Sustainable Innovation in Treatment Development: Re-engineering the Process for Access

Denis Lacombe, Director General, European Organisation for Research and Treatment of Cancer

Bringing therapeutic innovation and latest science to patients while keeping patient interests at the centre is a challenging mission. Precision medicine and new approaches to clinical research have dramatically changed the field of treatment, notably for cancer. New treatments become available based on solid scientific rationale thanks to the understanding of molecular biology and immunology.

However, optimal use of new anti-cancer treatments remains poorly documented. Patient populations (defined for example by biomarkers), treatment duration, sequence and combination of treatments within the current treatment pathways are often poorly defined by clinical developments for regulatory purposes. Therefore, major limiting factors to delivering cost-effective and affordable, evidenced-based care to clinical practice remain unaddressed. This leaves many gaps in the knowledge concerning the efficacy and therapeutic use of medicines which can impose a significant financial burden on the health care systems possibly to the detriment of more cost-effective interventions. A new balance between the interests and needs of all stakeholders needs to be re-defined around patient centredness. We argue that the evidence generated during the clinical development of these new products for the purpose of getting marketing authorisations often does not address fundamental questions concerning the impact of these new interventions on the most relevant clinical outcomes, quality of life and survival of the patients. Therefore, a societal gap in clinical and translational research exists, between early and late drug development often artificially split by the process of marketing authorization, after which the commercial sector may no longer pursue research for treatment optimisation.

Applied clinical research is needed to define effective practice-changing approaches, to bring therapeutic innovation efficiently and consistently to cancer patients, and to address patient populations who do not fall within the primary interests of the commercial sector. Truly identifying innovation and how to bring such innovation optimally to the clinic needs a profound reform of the forms and the methods, treatments are developed and implemented. Studies have reported that a vast majority of recently approved anti-cancer agents do not substantially impact on clinically meaning full outcome such as prolongation or quality of life [1–3]. This is echoed by Health Technology Assessment committees [4].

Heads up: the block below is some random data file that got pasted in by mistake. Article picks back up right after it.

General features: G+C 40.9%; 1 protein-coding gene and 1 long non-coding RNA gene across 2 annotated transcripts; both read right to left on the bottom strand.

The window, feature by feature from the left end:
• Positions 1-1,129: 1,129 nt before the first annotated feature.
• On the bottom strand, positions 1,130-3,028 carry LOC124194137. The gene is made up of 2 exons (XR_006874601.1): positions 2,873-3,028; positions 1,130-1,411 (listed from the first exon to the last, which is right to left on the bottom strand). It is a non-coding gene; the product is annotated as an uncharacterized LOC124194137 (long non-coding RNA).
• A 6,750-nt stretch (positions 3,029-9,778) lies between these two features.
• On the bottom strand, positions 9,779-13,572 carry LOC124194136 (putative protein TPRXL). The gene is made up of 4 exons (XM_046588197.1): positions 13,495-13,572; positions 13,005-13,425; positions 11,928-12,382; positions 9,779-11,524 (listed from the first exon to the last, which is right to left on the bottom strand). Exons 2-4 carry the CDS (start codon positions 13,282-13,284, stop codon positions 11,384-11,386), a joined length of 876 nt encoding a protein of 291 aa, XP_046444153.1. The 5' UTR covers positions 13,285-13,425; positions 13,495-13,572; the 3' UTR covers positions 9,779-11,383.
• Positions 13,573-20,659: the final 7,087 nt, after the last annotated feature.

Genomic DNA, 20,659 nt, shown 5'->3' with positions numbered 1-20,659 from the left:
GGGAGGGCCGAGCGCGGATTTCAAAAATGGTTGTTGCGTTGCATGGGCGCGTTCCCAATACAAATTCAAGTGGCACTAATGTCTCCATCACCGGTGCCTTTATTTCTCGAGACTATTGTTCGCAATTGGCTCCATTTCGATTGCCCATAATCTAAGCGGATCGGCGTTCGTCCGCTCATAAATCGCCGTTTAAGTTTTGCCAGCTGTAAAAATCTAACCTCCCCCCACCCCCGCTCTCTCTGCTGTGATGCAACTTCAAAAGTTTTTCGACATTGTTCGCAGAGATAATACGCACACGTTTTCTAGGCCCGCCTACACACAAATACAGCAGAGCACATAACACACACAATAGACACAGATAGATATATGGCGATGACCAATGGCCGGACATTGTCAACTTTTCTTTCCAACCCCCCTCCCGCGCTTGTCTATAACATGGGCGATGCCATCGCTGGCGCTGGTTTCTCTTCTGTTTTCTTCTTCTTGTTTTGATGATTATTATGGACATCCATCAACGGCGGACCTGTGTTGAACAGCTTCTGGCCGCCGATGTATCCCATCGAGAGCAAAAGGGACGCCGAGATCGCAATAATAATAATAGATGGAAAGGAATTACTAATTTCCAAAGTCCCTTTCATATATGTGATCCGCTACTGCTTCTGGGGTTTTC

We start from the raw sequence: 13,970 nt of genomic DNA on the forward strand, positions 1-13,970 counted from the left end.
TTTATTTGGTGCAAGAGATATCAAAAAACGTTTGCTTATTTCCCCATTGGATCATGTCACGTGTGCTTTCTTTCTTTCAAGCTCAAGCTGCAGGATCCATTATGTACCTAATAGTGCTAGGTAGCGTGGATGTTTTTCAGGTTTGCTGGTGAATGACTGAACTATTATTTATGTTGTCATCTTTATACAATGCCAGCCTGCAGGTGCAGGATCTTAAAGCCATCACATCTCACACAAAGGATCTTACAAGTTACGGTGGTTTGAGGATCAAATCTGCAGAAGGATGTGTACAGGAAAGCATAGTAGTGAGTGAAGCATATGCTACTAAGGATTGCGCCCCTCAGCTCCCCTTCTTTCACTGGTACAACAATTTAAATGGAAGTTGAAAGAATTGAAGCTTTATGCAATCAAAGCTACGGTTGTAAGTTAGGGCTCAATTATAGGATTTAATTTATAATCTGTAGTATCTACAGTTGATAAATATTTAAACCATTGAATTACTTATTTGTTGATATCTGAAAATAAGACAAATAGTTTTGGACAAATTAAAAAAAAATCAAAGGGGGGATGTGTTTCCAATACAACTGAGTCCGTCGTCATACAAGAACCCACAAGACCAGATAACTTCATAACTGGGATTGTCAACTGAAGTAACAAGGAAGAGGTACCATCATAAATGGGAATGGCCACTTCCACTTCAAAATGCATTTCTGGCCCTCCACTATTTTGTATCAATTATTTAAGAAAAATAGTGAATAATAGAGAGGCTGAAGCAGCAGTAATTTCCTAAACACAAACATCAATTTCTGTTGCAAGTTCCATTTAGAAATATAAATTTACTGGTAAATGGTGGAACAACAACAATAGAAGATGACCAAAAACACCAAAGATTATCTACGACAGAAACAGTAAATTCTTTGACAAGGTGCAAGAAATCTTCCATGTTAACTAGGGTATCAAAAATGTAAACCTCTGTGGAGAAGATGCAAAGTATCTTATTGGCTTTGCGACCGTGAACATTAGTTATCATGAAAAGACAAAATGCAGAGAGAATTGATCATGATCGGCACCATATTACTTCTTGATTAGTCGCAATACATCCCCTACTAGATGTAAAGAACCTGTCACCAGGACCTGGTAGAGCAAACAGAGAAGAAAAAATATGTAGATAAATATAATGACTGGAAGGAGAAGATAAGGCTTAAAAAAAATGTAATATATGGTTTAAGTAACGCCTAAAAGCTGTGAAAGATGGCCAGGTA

Clinical research and health care systems are long due for transformation. Access, affordability and effective use of treatments need intimate cross-links between research and care for successful implementation of precision medicine for European patients. Equality, affordability and the high-quality utilisation of new treatments need intimate cross-links between research and care for precision medicine to become a paradigm with real impact. Re-engineering the forms and methods of therapeutic innovation around the understanding of biology, through applied clinical research, would benefit to all, facilitating access while delivering more adequate information on value of treatments. Europe should develop solutions generating the appropriate datasets that patients and health care systems need for access. Independent applied clinical research should play a critical role in a transformative society.


[1]  C. Davis, H. Naci, E. Gurpinar, E. Poplavska, A. Pinto, A. Aggarwal, Availability of evidence of benefits on overall survival and quality of life of cancer drugs approved by European Medicines Agency: retrospective cohort study of drug approvals 2009-13, BMJ. 73 (2017) j4530. doi:10.1136/bmj.j4530.
[2]  E.Y. Chen, V. Raghunathan, V. Prasad, An Overview of Cancer Drugs Approved by the US Food and Drug Administration Based on the Surrogate End Point of Response Rate, JAMA Intern. Med. (2019). doi:10.1001/jamainternmed.2019.0583.
[3]  B. Gyawali, S.P. Hey, A.S. Kesselheim, Assessment of the Clinical Benefit of Cancer Drugs Receiving Accelerated Approval, JAMA Intern. Med. (2019). doi:10.1001/jamainternmed.2019.0462.
[4]  B. Wieseler, N. McGauran, T. Kaiser, New drugs: Where did we go wrong and what can we do better?, BMJ. (2019). doi:10.1136/bmj.l4340.

Denis Lacombe will be sharing his views about the EU’s plans around cancer during the next European Commission mandate at EPHA’s upcoming Universal Access and Affordable Medicines Forum “Time for a New Deal: Challenging the status quo on medicines policy” which takes place on 14 November, at Scotland House in Brussels. Norway’s view on access to medicines, medicines shortages and transparency in pharmaceuticals policy are also on the agenda. 

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